Wednesday, February 15, 2012

Disease-causing prions have evolutionary benefits

Prions are usually associated with mad cow disease, or creutzfeldt-jakob disease. They are proteins gone bad, which aggregate in places where they shouldn't, such as the brain. They have changed their appearance resulting in loss of their original function. Because their capability to reproduce and aggregate is harmful, it usually causes the patient to die. However, scientists have shown that prion formation may actually benefit an organism in harsh conditions. It is thought to be an important evolutionary process to create the much-needed diversity to survive challenging environments as a species.

Scientists from the Whitehead Institute in Cambridge studied the model organism yeast, to find out what happens when a certain protein turns into a prion. Yeast uses a protein called sup35 for 'quality control' in the production of other proteins. They are made by reading the correct lines of DNA, which is performed by specialized cellular machinery and specific forms of DNA that function as intermediate messengers. Without sup35, the machines start churning out aberrant forms of protein. Normally, sup35 dictates how to read the DNA, but without it, this form of quality control is lost.
Transcription: 'reading' the DNA by forming intermediates (mRNA). Translation: turning the intermediates into protein by machines called ribosomes.
Normally, making a different form of protein than what the DNA dictates is not quite a good thing. However, when yeast finds itself in challenging conditions it is worthwhile to try to come up with a new form of protein that could ameliorate the struggle for existence. What the scientists found is that yeast with the prion state enabled was able to withstand challenging conditions set up in the lab quite well, while yeast colonies that were unable to form prions mostly died.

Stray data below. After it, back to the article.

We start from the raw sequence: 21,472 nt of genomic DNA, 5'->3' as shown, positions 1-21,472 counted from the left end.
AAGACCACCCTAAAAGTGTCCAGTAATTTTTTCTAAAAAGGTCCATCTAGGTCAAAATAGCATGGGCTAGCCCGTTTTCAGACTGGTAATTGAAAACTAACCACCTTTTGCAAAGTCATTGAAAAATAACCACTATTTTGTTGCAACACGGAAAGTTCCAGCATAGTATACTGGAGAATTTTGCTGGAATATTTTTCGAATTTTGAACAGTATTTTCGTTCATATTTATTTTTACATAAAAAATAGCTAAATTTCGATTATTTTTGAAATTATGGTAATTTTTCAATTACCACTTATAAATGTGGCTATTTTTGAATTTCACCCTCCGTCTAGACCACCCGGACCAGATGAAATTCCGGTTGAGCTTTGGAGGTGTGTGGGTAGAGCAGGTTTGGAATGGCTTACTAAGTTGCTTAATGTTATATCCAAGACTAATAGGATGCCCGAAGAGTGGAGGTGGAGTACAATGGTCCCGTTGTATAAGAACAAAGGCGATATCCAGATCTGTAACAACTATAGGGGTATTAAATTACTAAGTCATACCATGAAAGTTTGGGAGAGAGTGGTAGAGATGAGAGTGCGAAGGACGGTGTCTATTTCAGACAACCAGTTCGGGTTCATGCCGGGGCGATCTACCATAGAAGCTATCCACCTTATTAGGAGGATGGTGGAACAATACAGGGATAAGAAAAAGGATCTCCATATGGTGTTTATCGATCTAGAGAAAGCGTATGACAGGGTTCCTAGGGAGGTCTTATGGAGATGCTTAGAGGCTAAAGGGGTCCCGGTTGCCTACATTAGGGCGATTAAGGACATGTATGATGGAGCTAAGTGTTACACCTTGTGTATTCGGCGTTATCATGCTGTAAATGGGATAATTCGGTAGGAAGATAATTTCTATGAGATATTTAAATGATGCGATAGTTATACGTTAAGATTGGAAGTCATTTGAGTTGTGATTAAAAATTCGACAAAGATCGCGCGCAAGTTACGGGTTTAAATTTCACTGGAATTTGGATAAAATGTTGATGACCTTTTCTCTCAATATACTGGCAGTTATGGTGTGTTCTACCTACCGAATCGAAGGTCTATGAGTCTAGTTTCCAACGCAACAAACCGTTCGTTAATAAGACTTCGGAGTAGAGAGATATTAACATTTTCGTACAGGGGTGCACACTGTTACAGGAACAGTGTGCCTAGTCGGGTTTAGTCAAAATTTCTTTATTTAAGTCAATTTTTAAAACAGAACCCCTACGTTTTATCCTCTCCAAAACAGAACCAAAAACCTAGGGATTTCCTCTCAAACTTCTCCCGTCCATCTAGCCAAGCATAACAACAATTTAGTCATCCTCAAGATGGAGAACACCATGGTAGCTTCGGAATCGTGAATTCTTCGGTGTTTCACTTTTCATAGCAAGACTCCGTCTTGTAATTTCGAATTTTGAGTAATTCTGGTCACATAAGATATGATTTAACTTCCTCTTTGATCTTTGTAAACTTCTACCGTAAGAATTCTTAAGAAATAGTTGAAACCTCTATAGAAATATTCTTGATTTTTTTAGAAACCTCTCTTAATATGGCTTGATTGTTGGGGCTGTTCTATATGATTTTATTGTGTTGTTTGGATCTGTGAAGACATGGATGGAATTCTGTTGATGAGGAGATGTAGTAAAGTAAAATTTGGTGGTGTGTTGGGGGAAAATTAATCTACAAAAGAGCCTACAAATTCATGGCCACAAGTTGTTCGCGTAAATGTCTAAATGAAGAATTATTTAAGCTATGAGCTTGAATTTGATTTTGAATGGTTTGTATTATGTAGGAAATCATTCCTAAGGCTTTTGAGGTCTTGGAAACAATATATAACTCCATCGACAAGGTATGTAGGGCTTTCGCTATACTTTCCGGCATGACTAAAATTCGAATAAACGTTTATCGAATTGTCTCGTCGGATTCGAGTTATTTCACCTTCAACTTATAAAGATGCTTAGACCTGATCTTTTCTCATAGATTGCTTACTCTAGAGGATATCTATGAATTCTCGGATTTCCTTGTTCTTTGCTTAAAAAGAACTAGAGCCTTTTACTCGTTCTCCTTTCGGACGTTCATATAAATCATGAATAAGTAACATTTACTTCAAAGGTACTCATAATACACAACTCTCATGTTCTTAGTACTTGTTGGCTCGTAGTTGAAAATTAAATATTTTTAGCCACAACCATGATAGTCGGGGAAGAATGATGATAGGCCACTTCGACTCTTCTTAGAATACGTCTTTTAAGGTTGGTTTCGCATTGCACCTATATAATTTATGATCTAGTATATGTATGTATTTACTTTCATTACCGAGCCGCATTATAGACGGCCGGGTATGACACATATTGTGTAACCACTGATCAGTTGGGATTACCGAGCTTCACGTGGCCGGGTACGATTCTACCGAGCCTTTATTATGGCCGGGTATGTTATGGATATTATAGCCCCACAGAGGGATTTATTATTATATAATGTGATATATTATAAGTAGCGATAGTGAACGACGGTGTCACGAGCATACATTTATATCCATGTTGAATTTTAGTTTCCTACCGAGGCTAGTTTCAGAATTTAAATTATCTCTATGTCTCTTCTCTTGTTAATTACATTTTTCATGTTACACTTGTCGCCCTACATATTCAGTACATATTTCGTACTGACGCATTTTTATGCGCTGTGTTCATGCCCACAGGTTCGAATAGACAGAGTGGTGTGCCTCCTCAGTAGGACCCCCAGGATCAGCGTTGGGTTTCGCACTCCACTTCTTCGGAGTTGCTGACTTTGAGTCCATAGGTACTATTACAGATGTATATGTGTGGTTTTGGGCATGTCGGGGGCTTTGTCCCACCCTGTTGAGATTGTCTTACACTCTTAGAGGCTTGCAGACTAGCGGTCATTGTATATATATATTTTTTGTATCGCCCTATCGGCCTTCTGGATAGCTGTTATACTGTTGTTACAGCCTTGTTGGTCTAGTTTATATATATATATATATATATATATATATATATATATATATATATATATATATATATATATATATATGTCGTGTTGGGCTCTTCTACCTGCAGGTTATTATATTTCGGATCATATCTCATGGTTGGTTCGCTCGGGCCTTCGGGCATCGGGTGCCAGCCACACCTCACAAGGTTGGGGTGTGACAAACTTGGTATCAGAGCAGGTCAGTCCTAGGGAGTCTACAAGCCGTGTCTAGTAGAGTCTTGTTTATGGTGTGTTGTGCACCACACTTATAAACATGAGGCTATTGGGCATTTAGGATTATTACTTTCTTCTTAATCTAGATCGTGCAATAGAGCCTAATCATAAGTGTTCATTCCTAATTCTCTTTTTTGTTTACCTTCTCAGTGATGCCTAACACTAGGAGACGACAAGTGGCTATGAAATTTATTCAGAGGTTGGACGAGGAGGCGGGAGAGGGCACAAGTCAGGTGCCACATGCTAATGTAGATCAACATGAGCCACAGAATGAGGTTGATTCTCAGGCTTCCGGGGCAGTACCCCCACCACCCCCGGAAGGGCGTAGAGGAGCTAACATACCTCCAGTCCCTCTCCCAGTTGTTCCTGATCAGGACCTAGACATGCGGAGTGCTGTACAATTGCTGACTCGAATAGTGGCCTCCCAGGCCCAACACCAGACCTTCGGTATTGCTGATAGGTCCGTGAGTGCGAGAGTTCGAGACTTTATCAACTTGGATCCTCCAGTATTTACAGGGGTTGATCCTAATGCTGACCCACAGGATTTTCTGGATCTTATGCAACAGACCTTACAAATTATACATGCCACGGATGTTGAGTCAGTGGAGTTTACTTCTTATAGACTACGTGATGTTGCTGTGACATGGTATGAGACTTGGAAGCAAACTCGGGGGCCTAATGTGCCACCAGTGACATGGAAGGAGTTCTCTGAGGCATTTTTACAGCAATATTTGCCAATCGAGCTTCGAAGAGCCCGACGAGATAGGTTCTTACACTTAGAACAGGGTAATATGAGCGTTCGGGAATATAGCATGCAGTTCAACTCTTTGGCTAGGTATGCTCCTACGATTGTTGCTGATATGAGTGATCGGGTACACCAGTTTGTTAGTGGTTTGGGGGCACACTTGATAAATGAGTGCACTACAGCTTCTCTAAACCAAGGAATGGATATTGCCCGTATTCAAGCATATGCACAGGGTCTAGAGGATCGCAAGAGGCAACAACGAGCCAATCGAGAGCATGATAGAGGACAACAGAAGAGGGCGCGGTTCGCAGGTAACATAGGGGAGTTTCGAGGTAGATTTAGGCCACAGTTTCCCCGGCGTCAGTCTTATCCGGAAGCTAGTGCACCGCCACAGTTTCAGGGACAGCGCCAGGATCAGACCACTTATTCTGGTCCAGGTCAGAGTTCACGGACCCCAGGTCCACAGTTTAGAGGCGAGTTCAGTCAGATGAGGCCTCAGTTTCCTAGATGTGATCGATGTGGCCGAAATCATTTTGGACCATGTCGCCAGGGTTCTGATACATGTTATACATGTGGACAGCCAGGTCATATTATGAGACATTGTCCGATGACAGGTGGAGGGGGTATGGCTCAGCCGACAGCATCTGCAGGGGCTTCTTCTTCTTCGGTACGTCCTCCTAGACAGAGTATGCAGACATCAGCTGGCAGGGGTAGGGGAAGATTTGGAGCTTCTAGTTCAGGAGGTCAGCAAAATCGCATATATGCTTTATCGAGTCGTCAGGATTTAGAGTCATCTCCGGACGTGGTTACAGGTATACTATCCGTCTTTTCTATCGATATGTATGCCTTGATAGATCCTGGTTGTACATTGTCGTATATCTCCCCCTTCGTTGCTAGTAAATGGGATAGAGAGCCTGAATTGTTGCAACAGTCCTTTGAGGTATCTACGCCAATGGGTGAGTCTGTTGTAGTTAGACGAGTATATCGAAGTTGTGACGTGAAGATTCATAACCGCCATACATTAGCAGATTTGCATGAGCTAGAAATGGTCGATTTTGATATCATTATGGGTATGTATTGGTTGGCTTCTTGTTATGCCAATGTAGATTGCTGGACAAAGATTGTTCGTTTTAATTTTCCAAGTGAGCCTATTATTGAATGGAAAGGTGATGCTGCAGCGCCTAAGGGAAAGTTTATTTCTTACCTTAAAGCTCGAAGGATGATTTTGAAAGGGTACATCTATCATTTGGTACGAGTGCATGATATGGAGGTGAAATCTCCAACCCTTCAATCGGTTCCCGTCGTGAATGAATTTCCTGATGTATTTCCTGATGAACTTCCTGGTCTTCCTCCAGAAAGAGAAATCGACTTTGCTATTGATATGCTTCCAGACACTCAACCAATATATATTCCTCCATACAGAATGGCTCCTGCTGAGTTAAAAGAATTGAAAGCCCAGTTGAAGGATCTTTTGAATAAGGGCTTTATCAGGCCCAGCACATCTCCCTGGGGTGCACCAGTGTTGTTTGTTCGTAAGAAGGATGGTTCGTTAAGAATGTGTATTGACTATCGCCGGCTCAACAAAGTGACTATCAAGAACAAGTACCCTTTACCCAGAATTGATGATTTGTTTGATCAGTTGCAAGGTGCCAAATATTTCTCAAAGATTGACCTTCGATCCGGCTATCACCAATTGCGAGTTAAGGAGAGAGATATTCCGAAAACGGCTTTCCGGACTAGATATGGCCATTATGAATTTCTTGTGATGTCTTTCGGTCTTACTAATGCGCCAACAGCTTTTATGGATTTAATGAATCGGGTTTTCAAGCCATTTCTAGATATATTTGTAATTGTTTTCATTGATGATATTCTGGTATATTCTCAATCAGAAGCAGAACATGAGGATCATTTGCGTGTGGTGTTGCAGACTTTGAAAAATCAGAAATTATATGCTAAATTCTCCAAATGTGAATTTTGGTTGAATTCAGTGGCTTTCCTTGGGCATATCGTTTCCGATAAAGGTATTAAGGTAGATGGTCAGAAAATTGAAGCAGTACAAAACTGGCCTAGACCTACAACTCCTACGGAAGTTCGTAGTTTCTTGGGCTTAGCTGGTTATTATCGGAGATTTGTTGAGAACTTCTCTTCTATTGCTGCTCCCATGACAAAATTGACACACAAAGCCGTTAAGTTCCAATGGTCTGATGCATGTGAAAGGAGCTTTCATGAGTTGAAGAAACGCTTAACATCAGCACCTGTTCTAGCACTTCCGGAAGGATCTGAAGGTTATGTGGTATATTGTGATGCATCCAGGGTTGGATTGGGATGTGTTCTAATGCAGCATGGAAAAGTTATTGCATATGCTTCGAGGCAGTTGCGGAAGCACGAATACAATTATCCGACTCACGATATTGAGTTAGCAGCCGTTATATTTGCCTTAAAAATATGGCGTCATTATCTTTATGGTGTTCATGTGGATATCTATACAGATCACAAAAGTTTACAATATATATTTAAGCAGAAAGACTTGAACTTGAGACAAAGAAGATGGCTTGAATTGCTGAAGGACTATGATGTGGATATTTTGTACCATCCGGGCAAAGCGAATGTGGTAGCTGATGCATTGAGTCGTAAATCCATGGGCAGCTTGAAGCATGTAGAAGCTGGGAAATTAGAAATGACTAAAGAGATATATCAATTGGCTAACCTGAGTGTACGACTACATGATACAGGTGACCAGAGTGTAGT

When things go bad, organisms often try desperate things to stay alive. Turning sup35 into a prion is yet another example, but it is probably the first time turning a protein into its disease-causing shape is shown to have evolutionary benefit. It is striking that the formation of prions caused yeast to develop all sorts of new traits when subjected to harsh living conditions. They did not show up in colonies that were unable to form prions.

Even more striking, perhaps, is that these characteristics became heritable, despite the DNA remaining intact. This is because the prions result in epigenetic changes, which are adaptations that influence the activity of the DNA. Even though the code itself remains intact, these heritable characteristics affect whether cellular machinery can 'read' what's on the genome. It is likely the first time that prions have been shown to function as epigenetic agents. 

Our newfound knowledge about the prion state of proteins does not help us much. However, it is an interesting mechanism that may explain where prions come from. All we've seen so far is that a change in shape makes them cause disease and spread themselves throughout the body. Therefore, an evolutionary role is highly surprising.

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